Some estimates suggest that 25 percent of the population has a headache right now. Because headaches are so common, most people think it is a normal part of life. Headaches, however, are a sign that something is wrong. We know that stress, toxic fumes, certain foods and preservatives and even alcohol can cause headaches. A frequent and overlooked cause of headaches is the malfunction of spinal bones in the neck and upper back. When the bones of the spine lose their normal position or motion, the sensitive nerves and blood vessels to the head become compromised. When these delicate tissues are stretched or irritated, they can produce certain types of headaches. While aspirin or other medications may cover up the symptoms, they do not really correct the cause of the headache. A report released in 2001 by researchers at the Duke University Evidence-Based Practice Center in Durham, NC, found that chiropractic adjustments resulted in almost immediate improvement for those headaches that originate in the neck, and had significantly fewer side effects and longer-lasting relief of tension-type headache than a commonly prescribed medication.
Many people suffer from chronic headaches. Some headaches can be attributed to stress or tension, but the latest medical literature1 reports that some cases of chronic headache are caused by a problem in the neck—and that they are often misdiagnosed or unrecognized by physicians. Chiropractic for headache.
These headaches are known as “cervicogenic headaches,” since they have their “genesis” in the cervical spine. They arise when the nerves, joints, or muscles of the neck are injured or strained. Pain signals from the neck can get mixed with nerve pathways of the head and face, and can create pain in seemingly unrelated parts of the body.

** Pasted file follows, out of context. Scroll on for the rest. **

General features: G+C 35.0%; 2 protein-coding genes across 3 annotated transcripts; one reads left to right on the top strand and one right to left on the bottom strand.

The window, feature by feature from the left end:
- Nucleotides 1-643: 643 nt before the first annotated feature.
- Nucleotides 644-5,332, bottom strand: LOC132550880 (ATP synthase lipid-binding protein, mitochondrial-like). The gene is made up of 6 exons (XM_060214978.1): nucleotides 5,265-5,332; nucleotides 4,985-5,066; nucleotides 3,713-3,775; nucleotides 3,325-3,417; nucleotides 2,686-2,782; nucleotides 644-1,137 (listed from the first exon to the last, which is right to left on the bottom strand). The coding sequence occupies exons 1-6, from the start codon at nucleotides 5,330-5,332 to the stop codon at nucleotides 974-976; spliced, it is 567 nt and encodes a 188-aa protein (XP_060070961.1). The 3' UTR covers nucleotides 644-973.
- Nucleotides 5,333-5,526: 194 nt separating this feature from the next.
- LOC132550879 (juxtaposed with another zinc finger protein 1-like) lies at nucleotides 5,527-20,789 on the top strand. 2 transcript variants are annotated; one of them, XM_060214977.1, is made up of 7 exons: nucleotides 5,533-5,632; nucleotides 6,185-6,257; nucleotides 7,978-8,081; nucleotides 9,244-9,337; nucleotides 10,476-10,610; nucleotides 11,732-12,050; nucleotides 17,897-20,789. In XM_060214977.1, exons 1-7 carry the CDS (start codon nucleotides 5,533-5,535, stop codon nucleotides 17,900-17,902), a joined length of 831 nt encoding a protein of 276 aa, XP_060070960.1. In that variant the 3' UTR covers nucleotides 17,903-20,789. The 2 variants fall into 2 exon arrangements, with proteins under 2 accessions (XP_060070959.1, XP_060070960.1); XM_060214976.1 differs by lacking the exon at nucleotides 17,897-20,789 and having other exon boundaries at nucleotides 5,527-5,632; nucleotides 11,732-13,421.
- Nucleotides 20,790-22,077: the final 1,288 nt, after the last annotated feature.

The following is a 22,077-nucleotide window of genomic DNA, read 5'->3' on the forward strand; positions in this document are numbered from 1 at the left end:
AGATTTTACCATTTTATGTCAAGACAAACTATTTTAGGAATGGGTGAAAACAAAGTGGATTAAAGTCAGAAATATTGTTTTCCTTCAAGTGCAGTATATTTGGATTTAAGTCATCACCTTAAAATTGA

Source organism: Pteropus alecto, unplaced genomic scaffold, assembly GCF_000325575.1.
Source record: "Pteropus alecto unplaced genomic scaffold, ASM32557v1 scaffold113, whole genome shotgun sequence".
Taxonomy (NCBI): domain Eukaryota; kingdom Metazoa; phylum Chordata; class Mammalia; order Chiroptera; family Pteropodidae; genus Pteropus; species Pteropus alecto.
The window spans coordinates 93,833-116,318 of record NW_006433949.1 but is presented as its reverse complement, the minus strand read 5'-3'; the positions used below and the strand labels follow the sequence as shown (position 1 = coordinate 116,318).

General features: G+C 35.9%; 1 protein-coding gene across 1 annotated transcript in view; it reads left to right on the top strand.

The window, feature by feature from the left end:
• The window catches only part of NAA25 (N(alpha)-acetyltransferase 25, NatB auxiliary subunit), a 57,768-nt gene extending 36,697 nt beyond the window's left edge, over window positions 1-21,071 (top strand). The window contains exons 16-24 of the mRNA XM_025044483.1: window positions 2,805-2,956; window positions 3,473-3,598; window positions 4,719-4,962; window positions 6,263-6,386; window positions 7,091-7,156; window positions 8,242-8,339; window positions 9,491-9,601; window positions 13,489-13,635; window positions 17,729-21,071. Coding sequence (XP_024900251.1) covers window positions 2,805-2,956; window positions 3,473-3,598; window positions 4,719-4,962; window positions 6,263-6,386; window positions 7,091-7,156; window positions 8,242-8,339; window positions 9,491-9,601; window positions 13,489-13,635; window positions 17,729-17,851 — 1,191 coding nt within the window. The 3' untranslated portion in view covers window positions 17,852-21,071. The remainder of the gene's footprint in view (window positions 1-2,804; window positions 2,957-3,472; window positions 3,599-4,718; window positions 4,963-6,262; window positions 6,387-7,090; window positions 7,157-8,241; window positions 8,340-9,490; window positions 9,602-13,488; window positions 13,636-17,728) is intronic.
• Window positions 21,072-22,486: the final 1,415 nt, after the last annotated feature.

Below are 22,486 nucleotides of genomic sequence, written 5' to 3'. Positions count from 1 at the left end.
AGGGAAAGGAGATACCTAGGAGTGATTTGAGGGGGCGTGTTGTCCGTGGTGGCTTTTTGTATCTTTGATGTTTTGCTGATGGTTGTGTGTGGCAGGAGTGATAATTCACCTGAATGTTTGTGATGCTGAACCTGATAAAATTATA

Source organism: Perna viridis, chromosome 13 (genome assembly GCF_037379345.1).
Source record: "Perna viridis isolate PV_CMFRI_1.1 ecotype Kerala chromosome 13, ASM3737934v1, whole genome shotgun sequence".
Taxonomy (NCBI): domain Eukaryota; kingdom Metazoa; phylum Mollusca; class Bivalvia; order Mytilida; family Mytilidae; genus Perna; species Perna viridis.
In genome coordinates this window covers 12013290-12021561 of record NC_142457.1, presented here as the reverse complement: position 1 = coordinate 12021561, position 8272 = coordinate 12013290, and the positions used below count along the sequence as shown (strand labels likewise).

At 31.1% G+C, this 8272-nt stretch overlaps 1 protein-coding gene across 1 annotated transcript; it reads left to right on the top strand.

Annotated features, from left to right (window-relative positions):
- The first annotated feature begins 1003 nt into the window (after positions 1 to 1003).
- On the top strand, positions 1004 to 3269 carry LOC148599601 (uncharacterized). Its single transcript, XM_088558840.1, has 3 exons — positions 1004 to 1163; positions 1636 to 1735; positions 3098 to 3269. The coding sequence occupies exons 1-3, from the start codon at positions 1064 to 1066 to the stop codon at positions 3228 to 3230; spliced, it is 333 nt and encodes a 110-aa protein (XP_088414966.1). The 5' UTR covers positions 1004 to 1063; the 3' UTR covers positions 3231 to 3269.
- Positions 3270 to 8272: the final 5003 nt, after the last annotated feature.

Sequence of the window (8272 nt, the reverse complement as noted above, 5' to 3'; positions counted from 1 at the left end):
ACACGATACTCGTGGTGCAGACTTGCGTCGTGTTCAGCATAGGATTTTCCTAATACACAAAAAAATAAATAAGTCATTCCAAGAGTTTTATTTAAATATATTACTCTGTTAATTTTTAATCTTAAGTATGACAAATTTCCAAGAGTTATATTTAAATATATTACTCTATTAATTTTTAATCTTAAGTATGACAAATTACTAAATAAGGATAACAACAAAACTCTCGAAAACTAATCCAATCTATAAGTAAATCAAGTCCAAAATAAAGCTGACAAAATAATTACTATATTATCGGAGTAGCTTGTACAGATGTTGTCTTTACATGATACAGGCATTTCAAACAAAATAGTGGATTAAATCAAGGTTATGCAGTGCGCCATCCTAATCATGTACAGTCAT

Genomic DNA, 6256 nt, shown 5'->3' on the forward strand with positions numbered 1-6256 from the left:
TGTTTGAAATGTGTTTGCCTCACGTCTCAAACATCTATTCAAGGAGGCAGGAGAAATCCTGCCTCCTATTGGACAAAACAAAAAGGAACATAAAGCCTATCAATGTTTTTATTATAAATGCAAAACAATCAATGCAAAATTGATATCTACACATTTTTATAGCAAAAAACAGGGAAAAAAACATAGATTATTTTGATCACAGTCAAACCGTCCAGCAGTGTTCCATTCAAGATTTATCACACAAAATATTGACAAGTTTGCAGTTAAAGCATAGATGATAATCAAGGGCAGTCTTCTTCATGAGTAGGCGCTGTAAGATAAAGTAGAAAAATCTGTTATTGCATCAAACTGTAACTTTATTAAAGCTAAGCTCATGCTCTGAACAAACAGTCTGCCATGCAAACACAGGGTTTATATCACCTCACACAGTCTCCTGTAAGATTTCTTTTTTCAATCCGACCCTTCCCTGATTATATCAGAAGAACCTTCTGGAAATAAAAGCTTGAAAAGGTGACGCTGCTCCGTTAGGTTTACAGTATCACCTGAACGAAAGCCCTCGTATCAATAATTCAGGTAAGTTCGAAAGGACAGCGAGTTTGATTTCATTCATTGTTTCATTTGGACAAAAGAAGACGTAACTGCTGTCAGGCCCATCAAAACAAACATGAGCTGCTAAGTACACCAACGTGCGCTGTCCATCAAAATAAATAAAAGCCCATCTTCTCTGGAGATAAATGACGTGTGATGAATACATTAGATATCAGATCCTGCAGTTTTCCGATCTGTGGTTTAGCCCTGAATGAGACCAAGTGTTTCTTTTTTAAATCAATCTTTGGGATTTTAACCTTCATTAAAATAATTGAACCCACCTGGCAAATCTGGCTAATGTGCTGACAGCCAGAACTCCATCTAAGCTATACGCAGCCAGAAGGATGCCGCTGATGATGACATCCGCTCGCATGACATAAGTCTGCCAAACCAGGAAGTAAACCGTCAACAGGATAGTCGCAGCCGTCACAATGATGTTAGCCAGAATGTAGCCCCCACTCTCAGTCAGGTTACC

Cervical spine dysfunction can cause pain in any part of the head, and cervicogenic headaches are usually focused on one side. These types of headaches can last for many hours or days, and are usually described as a dull, aching pain. Neck movement, injuries, or an awkward posture can trigger these headaches. Medication may relieve pain temporarily, but if the root cause of the pain is not eliminated, the symptoms will just return down the road. The first step in treating headache is to take a careful history and perform a thorough physical exam. This will help us determine the precise source of your pain, and help us design an effective treatment plan. Chiropractic can be a great way to treat headaches, since we work specifically with the spine to make sure that it is functioning properly. A review of diagnostic and treatment strategies. JAOA 2005; Supplement 2;105(4):S16-S22.